NRL News

Montana Judge issues TRO against law protecting living unborn babies from dismemberment abortion

by | May 19, 2023

By Dave Andrusko

On Thursday, Judge Mike Menahan, a nemesis to all pro-life legislation, accepted Planned Parenthood’s contention that House Bill 721—which protects unborn children from dying by dismemberment abortions— means PPFA will suffer “immediate and irreparable harm” because the law would be immediately in effect. He issued a temporary restraining order.

In signing the bill into law, pro-life Gov. Greg Gianforte said “Dismemberment abortion for nontherapeutic or elective reasons is a barbaric practice, dangerous for the mother, and demeaning to the medical profession.” He added, “House Bill 721 makes clear that it has no place in Montana.”

In his order Judge Menahan  indicated there is plenty of room for tearing apart living unborn babies.

“Whereas plaintiffs and their patients face immediate, irreparable harm, defendants will not be harmed by the issuance of a temporary restraining order that preserves the status quo,” he wrote. The Lewis and Clark County District Court Judge added, “Finally, the public interest weighs in favor of preserving the status quo and in ensuring access to constitutionally protected health care services pending adjudication of a preliminary injunction.”

A hearing is set for May 23.

The governor’s office said it strongly supported the law.

“The fact that the bill hadn’t even come to the governor’s desk for his review and groups like Planned Parenthood we’re already running to court tells Montanans everything they need to know about these far-left, pro-abortion groups and their extreme tactics,” spokesperson Kaitlin Price wrote in an email.

Over the course of the waning days of the legislative session, the governor signed a flurry of what he described as “pro-family, pro-life bills that protect the lives of unborn babies in Montana.”

For instance, on May 16, Gov. Gianforte signed HB 575 which Judge Menahan also blocked.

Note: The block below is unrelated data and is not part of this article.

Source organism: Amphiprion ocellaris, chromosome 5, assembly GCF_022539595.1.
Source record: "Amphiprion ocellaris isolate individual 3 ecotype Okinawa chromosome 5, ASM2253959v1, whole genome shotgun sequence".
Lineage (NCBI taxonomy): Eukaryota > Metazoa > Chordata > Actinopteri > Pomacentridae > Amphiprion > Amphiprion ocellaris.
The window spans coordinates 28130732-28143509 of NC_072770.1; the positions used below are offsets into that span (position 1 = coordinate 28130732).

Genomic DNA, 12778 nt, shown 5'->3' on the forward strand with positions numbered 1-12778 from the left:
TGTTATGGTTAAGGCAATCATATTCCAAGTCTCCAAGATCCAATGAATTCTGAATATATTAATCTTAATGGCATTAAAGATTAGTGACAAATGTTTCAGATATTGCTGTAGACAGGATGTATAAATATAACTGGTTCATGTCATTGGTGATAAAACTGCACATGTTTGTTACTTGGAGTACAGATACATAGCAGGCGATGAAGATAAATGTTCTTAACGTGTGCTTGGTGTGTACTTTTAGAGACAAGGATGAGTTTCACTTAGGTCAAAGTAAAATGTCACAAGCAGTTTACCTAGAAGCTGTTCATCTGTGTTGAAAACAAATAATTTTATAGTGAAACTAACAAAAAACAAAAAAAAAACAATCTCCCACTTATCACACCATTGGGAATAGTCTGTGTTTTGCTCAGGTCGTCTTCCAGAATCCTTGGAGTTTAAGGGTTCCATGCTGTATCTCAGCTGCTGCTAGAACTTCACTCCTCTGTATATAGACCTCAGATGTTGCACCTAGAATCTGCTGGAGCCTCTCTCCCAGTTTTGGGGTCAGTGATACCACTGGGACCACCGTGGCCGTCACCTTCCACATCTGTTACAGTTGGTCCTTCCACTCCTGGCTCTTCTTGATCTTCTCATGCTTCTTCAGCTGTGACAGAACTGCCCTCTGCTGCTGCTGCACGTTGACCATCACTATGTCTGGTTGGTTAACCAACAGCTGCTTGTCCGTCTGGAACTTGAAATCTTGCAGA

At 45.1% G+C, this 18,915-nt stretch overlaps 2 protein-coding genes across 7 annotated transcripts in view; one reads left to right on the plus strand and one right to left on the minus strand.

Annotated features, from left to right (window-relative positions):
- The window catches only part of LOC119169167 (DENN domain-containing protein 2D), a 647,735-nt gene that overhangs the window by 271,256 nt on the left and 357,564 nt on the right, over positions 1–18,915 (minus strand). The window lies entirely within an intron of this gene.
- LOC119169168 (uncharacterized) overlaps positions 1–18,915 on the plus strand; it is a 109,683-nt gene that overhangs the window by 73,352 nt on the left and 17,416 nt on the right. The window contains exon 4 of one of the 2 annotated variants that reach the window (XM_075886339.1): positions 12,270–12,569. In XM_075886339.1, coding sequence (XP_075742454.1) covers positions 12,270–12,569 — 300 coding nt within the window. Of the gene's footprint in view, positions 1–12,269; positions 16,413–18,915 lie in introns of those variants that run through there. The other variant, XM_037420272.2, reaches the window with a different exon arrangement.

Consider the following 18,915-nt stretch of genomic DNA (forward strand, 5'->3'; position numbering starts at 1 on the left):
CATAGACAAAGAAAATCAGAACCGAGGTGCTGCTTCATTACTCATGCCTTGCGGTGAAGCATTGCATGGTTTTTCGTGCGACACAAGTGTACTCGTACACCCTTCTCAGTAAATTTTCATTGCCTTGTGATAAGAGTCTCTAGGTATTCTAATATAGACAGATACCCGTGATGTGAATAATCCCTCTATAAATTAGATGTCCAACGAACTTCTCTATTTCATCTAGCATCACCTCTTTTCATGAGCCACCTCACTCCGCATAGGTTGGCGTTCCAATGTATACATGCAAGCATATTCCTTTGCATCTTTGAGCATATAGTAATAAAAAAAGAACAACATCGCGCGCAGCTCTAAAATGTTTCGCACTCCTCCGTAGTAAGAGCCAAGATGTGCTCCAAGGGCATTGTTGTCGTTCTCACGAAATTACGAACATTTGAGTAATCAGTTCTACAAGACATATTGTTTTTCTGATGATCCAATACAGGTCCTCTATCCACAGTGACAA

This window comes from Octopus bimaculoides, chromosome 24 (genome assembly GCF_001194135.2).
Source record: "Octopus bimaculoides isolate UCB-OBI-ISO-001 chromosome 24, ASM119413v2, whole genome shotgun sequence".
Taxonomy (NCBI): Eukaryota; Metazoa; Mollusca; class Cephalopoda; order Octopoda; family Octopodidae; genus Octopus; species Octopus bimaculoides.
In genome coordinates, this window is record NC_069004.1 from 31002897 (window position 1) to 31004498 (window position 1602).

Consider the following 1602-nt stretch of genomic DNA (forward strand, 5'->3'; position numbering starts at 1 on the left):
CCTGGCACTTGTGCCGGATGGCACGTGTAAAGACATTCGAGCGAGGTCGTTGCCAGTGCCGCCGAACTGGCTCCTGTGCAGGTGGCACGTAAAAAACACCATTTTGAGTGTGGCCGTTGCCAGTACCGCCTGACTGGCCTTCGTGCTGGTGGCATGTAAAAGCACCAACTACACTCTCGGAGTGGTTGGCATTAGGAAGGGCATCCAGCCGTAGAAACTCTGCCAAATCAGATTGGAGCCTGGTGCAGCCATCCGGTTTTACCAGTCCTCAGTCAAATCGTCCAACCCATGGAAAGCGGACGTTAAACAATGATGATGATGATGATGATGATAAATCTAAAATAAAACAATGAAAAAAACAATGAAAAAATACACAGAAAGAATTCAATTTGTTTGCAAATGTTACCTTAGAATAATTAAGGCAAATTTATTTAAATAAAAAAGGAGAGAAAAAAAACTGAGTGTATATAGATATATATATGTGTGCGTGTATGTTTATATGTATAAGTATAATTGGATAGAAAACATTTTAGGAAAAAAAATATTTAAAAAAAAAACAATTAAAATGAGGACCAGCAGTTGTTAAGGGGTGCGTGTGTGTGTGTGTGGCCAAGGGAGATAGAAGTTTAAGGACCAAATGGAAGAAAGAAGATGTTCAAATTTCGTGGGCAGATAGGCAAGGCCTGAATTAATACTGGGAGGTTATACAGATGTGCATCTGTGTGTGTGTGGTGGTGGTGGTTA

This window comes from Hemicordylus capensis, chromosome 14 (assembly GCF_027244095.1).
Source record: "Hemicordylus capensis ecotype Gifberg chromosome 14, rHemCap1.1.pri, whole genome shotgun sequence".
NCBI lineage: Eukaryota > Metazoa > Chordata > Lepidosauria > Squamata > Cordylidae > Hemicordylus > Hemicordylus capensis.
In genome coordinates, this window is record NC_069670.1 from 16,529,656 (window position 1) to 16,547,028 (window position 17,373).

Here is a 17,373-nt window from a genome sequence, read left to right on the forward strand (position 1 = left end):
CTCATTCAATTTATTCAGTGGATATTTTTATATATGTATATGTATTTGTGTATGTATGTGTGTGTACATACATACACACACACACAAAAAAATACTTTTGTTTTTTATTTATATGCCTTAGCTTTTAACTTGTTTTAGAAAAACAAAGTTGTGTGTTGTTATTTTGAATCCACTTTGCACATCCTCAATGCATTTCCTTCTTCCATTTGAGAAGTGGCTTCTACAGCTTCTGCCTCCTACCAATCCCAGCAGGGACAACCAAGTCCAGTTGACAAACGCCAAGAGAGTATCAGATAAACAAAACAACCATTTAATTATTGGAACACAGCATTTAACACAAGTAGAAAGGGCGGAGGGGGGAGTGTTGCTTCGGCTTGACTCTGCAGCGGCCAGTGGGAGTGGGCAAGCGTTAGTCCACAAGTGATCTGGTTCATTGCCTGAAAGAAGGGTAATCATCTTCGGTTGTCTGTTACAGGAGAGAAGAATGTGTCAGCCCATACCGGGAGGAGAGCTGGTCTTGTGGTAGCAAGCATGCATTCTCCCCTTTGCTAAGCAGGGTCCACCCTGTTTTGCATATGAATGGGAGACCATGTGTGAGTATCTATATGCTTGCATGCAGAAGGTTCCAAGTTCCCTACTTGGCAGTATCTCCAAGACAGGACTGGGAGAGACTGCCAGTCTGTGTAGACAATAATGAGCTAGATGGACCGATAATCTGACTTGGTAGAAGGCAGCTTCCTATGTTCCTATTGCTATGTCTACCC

The new law “would prohibit the abortion of viable fetuses, a point the bill sets at 24 weeks’ gestation,” Sam Wilson reported. The law “would have required healthcare providers to perform an ultrasound on a woman who seeks an abortion, and also requires written documentation to be kept on file that documents that the fetus is not viable,” according to Darrell Ehrlich.

In issuing a brief three page order, Judge Menahan said the bill “impermissibly infringes on Montanans’ constitutional right to a pre-viability abortion both by requiring all patients to undergo an ultrasound before receiving an abortion and by suggesting advance practice registered nurses cannot perform abortions.”

Judge Menahan will hear arguments for a preliminary injunction on May 12.

The Associate Press’s Amy Beth Hanson wrote

The new law being challenged also includes a provision that says: “The right of individual privacy as referenced in the Montana Constitution … does not create, and may not be construed as creating or recognizing, a right to abortion or to governmental funding of abortions,” as part of a Republican effort to require the Montana Supreme Court to reconsider the 1999 Armstrong ruling.

The Montana Supreme Court cited the Armstrong ruling last week in saying advanced practice registered nurses can continue to provide abortion care if they are properly trained.

A press release from the governor’s office added

House Bill 544, sponsored by Rep. Jane Gillette, R-Bozeman, establishes requirements for the Department of Health and Human Services (DPHHS) to ensure abortions covered by Medicaid are medically necessary.

House Bill 862, sponsored by Rep. Mike Hopkins, R-Missoula, brings Montana in line with the federal Hyde Amendment to bar the use of taxpayer dollars to fund abortions except to save the life of a woman or in cases of incest or rape. …

Lastly, the governor signed House Bill 937, sponsored by Rep. Lola Sheldon-Galloway, R-Great Falls, to provide for licensure and appropriate oversight of abortion clinics by DPHHS [Department of Public Health and Human Services].

Categories: Judicial